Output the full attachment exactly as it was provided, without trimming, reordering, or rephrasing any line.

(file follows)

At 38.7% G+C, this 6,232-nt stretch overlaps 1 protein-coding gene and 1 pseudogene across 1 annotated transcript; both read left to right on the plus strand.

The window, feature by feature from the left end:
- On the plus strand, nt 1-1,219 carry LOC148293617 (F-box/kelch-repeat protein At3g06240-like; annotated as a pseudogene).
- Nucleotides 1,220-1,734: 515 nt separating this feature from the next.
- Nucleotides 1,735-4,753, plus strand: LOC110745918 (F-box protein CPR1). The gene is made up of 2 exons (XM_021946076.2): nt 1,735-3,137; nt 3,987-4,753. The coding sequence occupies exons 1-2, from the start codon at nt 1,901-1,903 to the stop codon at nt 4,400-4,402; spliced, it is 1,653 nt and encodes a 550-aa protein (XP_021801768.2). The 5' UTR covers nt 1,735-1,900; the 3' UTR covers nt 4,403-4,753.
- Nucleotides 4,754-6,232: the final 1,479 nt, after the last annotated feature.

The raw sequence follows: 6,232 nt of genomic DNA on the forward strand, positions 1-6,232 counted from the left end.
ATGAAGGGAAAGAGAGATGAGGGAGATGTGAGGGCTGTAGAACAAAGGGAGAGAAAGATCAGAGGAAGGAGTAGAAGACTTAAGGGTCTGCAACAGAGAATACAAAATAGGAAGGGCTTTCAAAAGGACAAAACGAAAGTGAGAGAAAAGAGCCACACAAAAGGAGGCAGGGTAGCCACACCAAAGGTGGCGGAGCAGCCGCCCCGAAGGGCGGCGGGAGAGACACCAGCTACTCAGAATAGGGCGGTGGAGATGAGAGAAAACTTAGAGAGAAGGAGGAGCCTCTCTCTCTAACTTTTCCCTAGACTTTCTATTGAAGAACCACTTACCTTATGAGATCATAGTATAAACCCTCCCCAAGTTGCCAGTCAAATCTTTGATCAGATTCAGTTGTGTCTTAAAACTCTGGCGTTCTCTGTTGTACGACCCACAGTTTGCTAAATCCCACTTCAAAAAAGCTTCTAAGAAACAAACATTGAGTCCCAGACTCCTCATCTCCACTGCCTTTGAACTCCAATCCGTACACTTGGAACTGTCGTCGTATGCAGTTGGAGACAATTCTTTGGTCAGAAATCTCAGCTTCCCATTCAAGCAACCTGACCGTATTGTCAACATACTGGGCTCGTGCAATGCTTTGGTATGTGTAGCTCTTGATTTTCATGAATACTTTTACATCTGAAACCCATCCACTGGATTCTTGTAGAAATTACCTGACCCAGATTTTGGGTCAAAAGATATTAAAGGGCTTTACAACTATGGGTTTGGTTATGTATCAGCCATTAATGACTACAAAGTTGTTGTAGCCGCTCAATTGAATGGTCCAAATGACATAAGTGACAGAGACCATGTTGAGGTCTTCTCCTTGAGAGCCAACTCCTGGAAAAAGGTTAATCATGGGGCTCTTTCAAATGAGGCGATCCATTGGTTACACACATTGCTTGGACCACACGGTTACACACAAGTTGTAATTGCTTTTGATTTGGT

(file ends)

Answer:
At 38.7% G+C, this 6,232-nt stretch overlaps 1 protein-coding gene and 1 pseudogene across 1 annotated transcript; both read left to right on the plus strand.

The window, feature by feature from the left end:
- On the plus strand, nt 1-1,219 carry LOC148293617 (F-box/kelch-repeat protein At3g06240-like; annotated as a pseudogene).
- Nucleotides 1,220-1,734: 515 nt separating this feature from the next.
- Nucleotides 1,735-4,753, plus strand: LOC110745918 (F-box protein CPR1). The gene is made up of 2 exons (XM_021946076.2): nt 1,735-3,137; nt 3,987-4,753. The coding sequence occupies exons 1-2, from the start codon at nt 1,901-1,903 to the stop codon at nt 4,400-4,402; spliced, it is 1,653 nt and encodes a 550-aa protein (XP_021801768.2). The 5' UTR covers nt 1,735-1,900; the 3' UTR covers nt 4,403-4,753.
- Nucleotides 4,754-6,232: the final 1,479 nt, after the last annotated feature.

The raw sequence follows: 6,232 nt of genomic DNA on the forward strand, positions 1-6,232 counted from the left end.
ATGAAGGGAAAGAGAGATGAGGGAGATGTGAGGGCTGTAGAACAAAGGGAGAGAAAGATCAGAGGAAGGAGTAGAAGACTTAAGGGTCTGCAACAGAGAATACAAAATAGGAAGGGCTTTCAAAAGGACAAAACGAAAGTGAGAGAAAAGAGCCACACAAAAGGAGGCAGGGTAGCCACACCAAAGGTGGCGGAGCAGCCGCCCCGAAGGGCGGCGGGAGAGACACCAGCTACTCAGAATAGGGCGGTGGAGATGAGAGAAAACTTAGAGAGAAGGAGGAGCCTCTCTCTCTAACTTTTCCCTAGACTTTCTATTGAAGAACCACTTACCTTATGAGATCATAGTATAAACCCTCCCCAAGTTGCCAGTCAAATCTTTGATCAGATTCAGTTGTGTCTTAAAACTCTGGCGTTCTCTGTTGTACGACCCACAGTTTGCTAAATCCCACTTCAAAAAAGCTTCTAAGAAACAAACATTGAGTCCCAGACTCCTCATCTCCACTGCCTTTGAACTCCAATCCGTACACTTGGAACTGTCGTCGTATGCAGTTGGAGACAATTCTTTGGTCAGAAATCTCAGCTTCCCATTCAAGCAACCTGACCGTATTGTCAACATACTGGGCTCGTGCAATGCTTTGGTATGTGTAGCTCTTGATTTTCATGAATACTTTTACATCTGAAACCCATCCACTGGATTCTTGTAGAAATTACCTGACCCAGATTTTGGGTCAAAAGATATTAAAGGGCTTTACAACTATGGGTTTGGTTATGTATCAGCCATTAATGACTACAAAGTTGTTGTAGCCGCTCAATTGAATGGTCCAAATGACATAAGTGACAGAGACCATGTTGAGGTCTTCTCCTTGAGAGCCAACTCCTGGAAAAAGGTTAATCATGGGGCTCTTTCAAATGAGGCGATCCATTGGTTACACACATTGCTTGGACCACACGGTTACACACAAGTTGTAATTGCTTTTGATTTGGT